nachricht Project provides information on energy recovery from agricultural residues in Germany and China
13.02.2020 | Deutsches Biomasseforschungszentrum

nachricht New exhaust gas measurement registers ultrafine pollutant particles for the first time
21.01.2020 | Technische Universität Graz

All articles from Ecology, The Environment and Conservation >>>

The most recent press releases about innovation >>>

Die letzten 5 Focus-News des innovations-reports im Überblick:

Im Focus: A step towards controlling spin-dependent petahertz electronics by material defects

The operational speed of semiconductors in various electronic and optoelectronic devices is limited to several gigahertz (a billion oscillations per second). This constrains the upper limit of the operational speed of computing. Now researchers from the Max Planck Institute for the Structure and Dynamics of Matter in Hamburg, Germany, and the Indian Institute of Technology in Bombay have explained how these processes can be sped up through the use of light waves and defected solid materials.

Light waves perform several hundred trillion oscillations per second. Hence, it is natural to envision employing light oscillations to drive the electronic...

Im Focus: Freiburg researcher investigate the origins of surface texture

Most natural and artificial surfaces are rough: metals and even glasses that appear smooth to the naked eye can look like jagged mountain ranges under the microscope. There is currently no uniform theory about the origin of this roughness despite it being observed on all scales, from the atomic to the tectonic. Scientists suspect that the rough surface is formed by irreversible plastic deformation that occurs in many processes of mechanical machining of components such as milling.

Prof. Dr. Lars Pastewka from the Simulation group at the Department of Microsystems Engineering at the University of Freiburg and his team have simulated such...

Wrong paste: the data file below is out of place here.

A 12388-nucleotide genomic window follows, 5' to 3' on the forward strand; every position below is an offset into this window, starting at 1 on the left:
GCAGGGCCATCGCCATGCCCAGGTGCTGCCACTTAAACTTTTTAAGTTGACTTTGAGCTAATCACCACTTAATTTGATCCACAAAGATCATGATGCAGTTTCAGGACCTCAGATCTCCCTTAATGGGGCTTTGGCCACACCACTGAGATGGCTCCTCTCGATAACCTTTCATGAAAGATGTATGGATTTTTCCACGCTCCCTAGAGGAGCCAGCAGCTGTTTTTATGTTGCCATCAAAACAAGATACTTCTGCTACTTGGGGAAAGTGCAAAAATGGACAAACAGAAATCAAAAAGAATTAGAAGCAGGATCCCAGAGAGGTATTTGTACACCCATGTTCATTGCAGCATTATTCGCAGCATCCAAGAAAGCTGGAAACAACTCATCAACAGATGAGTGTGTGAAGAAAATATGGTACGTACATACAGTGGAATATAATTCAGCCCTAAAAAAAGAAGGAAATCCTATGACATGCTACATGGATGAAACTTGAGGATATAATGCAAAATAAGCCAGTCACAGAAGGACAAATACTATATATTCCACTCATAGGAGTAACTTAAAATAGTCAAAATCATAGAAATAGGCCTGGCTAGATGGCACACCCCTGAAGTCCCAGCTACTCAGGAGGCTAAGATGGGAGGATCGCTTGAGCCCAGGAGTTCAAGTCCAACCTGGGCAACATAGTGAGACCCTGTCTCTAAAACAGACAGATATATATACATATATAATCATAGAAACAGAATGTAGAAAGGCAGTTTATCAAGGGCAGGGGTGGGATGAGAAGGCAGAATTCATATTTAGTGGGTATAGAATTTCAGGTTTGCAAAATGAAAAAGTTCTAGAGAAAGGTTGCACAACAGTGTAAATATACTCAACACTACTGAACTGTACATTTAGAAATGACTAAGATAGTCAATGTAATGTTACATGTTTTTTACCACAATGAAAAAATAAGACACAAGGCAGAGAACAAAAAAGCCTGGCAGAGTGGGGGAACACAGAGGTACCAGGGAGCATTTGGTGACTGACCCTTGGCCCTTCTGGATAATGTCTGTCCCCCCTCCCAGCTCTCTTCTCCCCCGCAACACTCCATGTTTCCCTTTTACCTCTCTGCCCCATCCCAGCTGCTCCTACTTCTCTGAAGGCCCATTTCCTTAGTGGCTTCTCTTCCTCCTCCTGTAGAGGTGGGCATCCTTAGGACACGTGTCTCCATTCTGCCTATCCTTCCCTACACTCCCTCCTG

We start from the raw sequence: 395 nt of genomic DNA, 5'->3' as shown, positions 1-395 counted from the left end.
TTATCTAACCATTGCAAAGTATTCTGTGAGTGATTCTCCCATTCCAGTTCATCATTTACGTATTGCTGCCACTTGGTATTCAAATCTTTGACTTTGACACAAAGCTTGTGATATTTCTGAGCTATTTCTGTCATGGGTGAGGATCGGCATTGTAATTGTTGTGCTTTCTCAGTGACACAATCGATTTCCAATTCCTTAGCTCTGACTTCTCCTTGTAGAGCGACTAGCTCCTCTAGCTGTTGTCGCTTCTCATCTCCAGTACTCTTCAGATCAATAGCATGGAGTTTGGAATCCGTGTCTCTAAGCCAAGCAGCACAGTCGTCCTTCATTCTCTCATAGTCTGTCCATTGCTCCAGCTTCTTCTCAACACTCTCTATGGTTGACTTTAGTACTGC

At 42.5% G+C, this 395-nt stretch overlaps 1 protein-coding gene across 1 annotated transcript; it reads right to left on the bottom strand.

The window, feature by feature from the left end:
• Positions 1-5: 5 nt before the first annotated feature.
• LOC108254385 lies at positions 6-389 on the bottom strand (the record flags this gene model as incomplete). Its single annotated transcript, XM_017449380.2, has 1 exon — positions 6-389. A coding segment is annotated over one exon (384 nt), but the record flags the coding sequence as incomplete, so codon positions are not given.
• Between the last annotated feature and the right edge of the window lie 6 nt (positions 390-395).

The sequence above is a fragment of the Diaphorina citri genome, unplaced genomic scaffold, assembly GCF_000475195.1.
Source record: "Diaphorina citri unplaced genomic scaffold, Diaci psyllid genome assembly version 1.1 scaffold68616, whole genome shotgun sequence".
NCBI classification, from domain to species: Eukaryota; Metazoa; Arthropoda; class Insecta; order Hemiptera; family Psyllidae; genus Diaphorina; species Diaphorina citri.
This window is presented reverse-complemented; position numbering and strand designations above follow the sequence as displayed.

Im Focus: Skyrmions like it hot: Spin structures are controllable even at high temperatures

Investigation of the temperature dependence of the skyrmion Hall effect reveals further insights into possible new data storage devices

The joint research project of Johannes Gutenberg University Mainz (JGU) and the Massachusetts Institute of Technology (MIT) that had previously demonstrated...

Im Focus: Making the internet more energy efficient through systemic optimization

Researchers at Chalmers University of Technology, Sweden, recently completed a 5-year research project looking at how to make fibre optic communications systems more energy efficient. Among their proposals are smart, error-correcting data chip circuits, which they refined to be 10 times less energy consumptive. The project has yielded several scientific articles, in publications including Nature Communications.

Streaming films and music, scrolling through social media, and using cloud-based storage services are everyday activities now.

Im Focus: New synthesis methods enhance 3D chemical space for drug discovery

After helping develop a new approach for organic synthesis -- carbon-hydrogen functionalization -- scientists at Emory University are now showing how this approach may apply to drug discovery. Nature Catalysis published their most recent work -- a streamlined process for making a three-dimensional scaffold of keen interest to the pharmaceutical industry.

"Our tools open up whole new chemical space for potential drug targets," says Huw Davies, Emory professor of organic chemistry and senior author of the paper.

All Focus news of the innovation-report >>>

Anzeige

Anzeige

VideoLinks
Industry & Economy
Event News

70th Lindau Nobel Laureate Meeting: Around 70 Laureates set to meet with young scientists from approx. 100 countries

12.02.2020 | Event News

11th Advanced Battery Power Conference, March 24-25, 2020 in Münster/Germany

16.01.2020 | Event News

Laser Colloquium Hydrogen LKH2: fast and reliable fuel cell manufacturing

15.01.2020 | Event News

 
Latest News

Active droplets

21.02.2020 | Medical Engineering

Finding new clues to brain cancer treatment

21.02.2020 | Health and Medicine

Beyond the brim, Sombrero Galaxy's halo suggests turbulent past

21.02.2020 | Physics and Astronomy

VideoLinks
Science & Research
Overview of more VideoLinks >>>